Here’s another quote from the book I’ve been reading:

“To live on purpose…requires paying attention, and paying attention means—almost by definition—that we make room for surprise. We become hospitable to interruption. I doubt we can notice for long without this hospitality. And to sustain it we need theological touchstones for it—a conviction in our bones that God is Lord of our days and years, and that his purposes and his presence often come disguised as detours, messes, defeats.

I came to you naked, Jesus says. I came to you thirsty.

“When, Lord?” we ask, startled.

When he wore the disguise of an interruption.

Think for a moment of all the events and encounters that have shaped you most deeply and lastingly. How many did you see coming? How many did you engineer, manufacture, chase down?

And how many were interruptions?

Children? You might have planned as meticulously as a NASA rocket launch, but did you have any idea, really, what it would be like, who this child in your arms really was, who you would become because of him or her? The span between life as we intend it and life as we receive it is vast. Our true purpose is worked out in that gap. It is fashioned in the crucible of interruptions.”

Mark Buchanan, The Rest of God, ©2006, Thomas Nelson, pp 80-81.

I love that: our Life is formed in the crucible of interruptions. Well, let me rephrase that—I love that as a concept, but I don’t usually love it when it’s actually happening. Like I said before, this is crunch time, and I get really focused (ahem, read that as “tunnel vision, block everyone else out”) on the tasks in front of me, and then don’t respond very well when the interruptions come (usually in the form of certain family members seeking my attention).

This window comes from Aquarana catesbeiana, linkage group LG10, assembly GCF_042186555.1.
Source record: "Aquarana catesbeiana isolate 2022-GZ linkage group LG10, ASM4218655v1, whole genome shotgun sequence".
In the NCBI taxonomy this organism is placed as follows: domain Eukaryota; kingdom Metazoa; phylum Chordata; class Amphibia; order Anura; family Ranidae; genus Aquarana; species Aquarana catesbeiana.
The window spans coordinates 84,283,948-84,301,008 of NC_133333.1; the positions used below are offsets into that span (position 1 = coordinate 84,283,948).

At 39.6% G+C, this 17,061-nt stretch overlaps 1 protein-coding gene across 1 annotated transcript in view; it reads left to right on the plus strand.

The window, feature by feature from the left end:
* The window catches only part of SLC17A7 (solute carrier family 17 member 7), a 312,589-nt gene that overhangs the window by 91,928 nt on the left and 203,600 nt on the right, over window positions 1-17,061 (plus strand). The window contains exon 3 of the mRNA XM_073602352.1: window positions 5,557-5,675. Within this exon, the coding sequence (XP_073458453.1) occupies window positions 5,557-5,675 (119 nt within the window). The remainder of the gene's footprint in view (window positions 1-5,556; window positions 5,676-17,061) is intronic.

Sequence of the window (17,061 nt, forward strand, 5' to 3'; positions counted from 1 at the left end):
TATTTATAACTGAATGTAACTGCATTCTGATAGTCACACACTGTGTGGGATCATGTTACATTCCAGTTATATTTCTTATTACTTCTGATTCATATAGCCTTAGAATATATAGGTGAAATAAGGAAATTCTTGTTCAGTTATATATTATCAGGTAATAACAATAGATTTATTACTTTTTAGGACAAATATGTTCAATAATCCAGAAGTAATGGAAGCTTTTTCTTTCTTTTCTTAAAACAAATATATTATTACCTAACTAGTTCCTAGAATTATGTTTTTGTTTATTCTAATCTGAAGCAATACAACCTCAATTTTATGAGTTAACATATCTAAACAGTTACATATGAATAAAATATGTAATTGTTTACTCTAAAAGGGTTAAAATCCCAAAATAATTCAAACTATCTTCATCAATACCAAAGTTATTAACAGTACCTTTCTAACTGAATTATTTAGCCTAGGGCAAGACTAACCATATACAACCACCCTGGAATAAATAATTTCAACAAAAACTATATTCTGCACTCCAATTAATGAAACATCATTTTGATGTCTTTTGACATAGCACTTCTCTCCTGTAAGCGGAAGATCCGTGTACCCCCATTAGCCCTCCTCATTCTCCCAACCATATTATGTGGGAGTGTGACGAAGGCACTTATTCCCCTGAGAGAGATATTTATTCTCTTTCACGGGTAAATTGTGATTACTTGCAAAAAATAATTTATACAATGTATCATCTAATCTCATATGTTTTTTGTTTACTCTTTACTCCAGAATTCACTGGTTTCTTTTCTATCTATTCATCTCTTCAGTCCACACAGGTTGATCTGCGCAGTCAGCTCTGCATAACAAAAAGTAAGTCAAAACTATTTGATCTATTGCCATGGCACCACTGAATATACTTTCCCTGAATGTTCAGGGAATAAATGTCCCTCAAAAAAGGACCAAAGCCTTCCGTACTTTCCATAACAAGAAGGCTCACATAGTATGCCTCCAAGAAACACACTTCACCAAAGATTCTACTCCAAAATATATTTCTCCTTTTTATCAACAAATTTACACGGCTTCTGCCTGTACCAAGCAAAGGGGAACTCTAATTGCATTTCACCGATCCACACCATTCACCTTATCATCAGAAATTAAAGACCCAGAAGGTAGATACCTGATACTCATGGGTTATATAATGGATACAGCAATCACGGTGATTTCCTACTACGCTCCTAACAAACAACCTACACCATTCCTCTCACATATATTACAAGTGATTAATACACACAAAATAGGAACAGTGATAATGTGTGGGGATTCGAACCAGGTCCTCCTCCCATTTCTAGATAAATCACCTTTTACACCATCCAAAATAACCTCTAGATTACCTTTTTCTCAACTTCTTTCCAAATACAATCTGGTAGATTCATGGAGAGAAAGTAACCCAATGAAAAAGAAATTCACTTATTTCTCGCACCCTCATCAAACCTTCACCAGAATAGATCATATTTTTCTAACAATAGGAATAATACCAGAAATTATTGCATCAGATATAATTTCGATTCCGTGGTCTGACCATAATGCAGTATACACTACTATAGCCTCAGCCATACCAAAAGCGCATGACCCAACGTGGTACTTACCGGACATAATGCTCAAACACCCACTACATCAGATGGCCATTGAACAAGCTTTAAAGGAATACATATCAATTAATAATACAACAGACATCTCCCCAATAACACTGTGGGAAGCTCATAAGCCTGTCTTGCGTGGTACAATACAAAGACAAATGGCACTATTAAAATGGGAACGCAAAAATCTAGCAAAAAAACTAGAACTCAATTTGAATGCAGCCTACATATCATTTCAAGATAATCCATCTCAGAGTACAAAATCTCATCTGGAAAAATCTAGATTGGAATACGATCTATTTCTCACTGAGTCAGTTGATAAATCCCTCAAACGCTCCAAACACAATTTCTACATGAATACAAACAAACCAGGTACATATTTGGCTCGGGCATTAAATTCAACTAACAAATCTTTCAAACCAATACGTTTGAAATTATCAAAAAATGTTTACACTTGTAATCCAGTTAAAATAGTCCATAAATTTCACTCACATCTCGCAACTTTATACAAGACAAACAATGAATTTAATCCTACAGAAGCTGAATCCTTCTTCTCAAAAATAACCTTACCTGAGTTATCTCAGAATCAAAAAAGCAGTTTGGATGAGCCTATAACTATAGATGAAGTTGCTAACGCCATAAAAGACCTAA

But it’s in those 1001 little decisions, to be present and engaged or to brush off and be annoyed, where our character is being formed. Yes, the “big interruptions”—like my family’s decision to adopt—do bring significant change in us, but more often it’s the little everyday interruptions that over time begin to shape our heart and character.

So the next time you get interrupted—maybe right now as you are trying to finish reading this post—pay attention. Before immediately brushing it off, pay attention to what God might be bringing to you in this interruption. Who knows, it may turn out to be a wonderful, gracious gift from your loving Father.

In Him,

Pastor Dan

Dan Christian